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Oldsmar water treatment plant hack: 5 things to know about water safety, other cyberattacks

A hacker attempted to increase the level of sodium hydroxide in the water to a "dangerous" level.

OLDSMAR, Fla. — For a second time Friday, an operator at Oldsmar's water treatment plant noticed the curser on his computer screen moving around. It was during this instance, the Pinellas County sheriff said, that the hacker on the other end made changes to the plant's systems and controls.

The water supply's levels of sodium hydroxide or lye -- the main ingredient in drain cleaner -- were adjusted from 100 parts per million to 11,100 parts per million. At such a high level, it is considered corrosive to any human tissue it touches. The operator was able to quickly fix it.

"If you put that amount of that substance in the drinking water, it’s not a good thing," Sheriff Bob Gualtieri said. 

The sheriff's office, along with the FBI and U.S. Secret Service, is investigating the breach as it's not yet known whether a person who attempted to manipulate the system is inside the country or abroad.

RELATED: 'This is dangerous stuff': Hacker increased chemical level at Oldsmar's city water system, sheriff says

Here are five things we know about the hack right now:

Is the water safe?


At no time was the public in any danger, said Gualtieri during a Monday briefing. The plant operator was able to reduce the levels of sodium hydroxide to the appropriate amount.

It would have taken about 24-36 hours for the chemical to reach the city's population and prior to that, officials say automated PH testing safeguards would have sounded an alarm to operators.

Why is sodium hydroxide in the water system?

Sodium hydroxide, also known as caustic soda or lye, is used by municipal water treatment facilities to control water acidity and limit pipe corrosion.

It also works to remove heavy metals from the water, according to the American Chemistry Council.

How did the hacker get in?

The person used software that allows its user to remotely access the water treatment plant's systems. Plant supervisors typically use the program to troubleshoot from other locations.

Remote-access software TeamViewer was installed at the Oldsmar plant, Gualtieri told Reuters. Hackers have used the software in other incidents, said Lesley Carhart, a principal threat analyst at industrial control system security firm Dragos, speaking with Wired Magazine. It allows unsophisticated hackers to control computer equipment from afar.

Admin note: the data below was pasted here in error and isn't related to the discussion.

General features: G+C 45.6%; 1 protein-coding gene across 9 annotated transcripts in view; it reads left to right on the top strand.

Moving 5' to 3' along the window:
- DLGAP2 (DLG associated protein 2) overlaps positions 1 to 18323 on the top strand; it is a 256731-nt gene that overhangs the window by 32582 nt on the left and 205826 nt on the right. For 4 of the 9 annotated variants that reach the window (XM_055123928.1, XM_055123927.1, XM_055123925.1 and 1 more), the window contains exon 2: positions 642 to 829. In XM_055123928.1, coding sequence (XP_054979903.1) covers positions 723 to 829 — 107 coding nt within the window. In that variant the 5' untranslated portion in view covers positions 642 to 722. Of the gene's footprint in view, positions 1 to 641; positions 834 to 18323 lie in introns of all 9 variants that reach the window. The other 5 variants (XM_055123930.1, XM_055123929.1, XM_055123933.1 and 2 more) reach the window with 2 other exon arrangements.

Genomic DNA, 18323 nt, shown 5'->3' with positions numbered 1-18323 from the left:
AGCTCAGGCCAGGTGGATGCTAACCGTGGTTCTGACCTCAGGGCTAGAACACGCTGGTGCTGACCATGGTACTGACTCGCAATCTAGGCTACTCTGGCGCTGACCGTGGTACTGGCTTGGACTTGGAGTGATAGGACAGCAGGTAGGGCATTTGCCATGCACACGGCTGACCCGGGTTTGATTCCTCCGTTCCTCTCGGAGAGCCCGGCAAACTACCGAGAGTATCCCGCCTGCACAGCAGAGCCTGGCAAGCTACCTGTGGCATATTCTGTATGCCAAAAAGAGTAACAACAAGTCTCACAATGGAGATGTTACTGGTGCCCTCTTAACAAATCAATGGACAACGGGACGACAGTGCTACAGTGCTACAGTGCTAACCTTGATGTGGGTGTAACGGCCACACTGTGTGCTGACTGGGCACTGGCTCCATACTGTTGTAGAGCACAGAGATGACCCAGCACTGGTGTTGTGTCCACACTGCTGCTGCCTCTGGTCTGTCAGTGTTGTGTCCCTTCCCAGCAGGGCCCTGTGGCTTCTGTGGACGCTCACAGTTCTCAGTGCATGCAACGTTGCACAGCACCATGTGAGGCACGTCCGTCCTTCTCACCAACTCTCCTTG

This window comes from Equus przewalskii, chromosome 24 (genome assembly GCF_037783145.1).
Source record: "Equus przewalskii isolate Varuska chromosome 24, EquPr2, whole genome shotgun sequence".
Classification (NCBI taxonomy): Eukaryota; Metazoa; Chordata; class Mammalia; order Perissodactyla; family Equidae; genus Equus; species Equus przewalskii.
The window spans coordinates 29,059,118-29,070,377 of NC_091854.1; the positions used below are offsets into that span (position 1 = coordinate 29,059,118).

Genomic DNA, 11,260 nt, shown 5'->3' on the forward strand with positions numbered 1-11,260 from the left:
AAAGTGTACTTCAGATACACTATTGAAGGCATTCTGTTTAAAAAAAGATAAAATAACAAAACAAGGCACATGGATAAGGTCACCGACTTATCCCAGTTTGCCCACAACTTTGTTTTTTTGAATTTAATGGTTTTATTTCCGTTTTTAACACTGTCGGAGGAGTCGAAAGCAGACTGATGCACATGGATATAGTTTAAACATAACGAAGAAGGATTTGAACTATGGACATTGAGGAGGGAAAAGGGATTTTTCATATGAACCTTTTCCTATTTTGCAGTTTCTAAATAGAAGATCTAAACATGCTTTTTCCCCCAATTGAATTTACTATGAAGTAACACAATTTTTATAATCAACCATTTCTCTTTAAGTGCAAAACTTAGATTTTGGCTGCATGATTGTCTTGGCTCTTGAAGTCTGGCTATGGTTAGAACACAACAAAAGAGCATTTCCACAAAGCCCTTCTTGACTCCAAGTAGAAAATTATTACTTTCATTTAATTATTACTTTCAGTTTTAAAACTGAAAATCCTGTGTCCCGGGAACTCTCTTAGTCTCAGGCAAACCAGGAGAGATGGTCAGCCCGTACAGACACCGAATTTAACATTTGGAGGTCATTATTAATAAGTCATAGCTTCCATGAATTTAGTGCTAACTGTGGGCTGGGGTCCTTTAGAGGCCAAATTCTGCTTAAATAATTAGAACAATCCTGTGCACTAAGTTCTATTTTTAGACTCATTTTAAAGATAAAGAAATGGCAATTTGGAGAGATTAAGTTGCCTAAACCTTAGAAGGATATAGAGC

A password was required to access the system, Felicia Donnelly, the assistant city manager, told Motherboard in an email.

The software has since been disabled to ensure a breach like this doesn't happen again, Oldsmar City Manager Al Braithwaite said. 

Have similar intrusions happened?

Remote-access software similar to TeamViewer was used by a Russian hacker group in December 2015 to open circuit breakers in Ukrainian electric utilities, according to Wired. Power reportedly was shut off to a quarter-million civilians.

The New York Times reports Russian hackers gained control of some systems at an American power plant in 2017, with the U.S. engaging in its own cyberattacks against the country.

How much of a concern are infrastructure intrusions?

They're a big deal.

"The important thing is to put everyone on notice and I think that’s really the purpose of today is to make sure that everyone realizes that these bad actors are out there," Oldsmar Mayor Eric Seidel said.

Carhart, speaking with Wired, says it's likely people are gaining access to remote systems often but rarely do they have an impact on the real world. She says water treatment and sewage plants are some of the most vulnerable critical infrastructure targets in the U.S. 

According to the Times, while larger utility companies have security protectors in place, smaller companies and municipalities might not.

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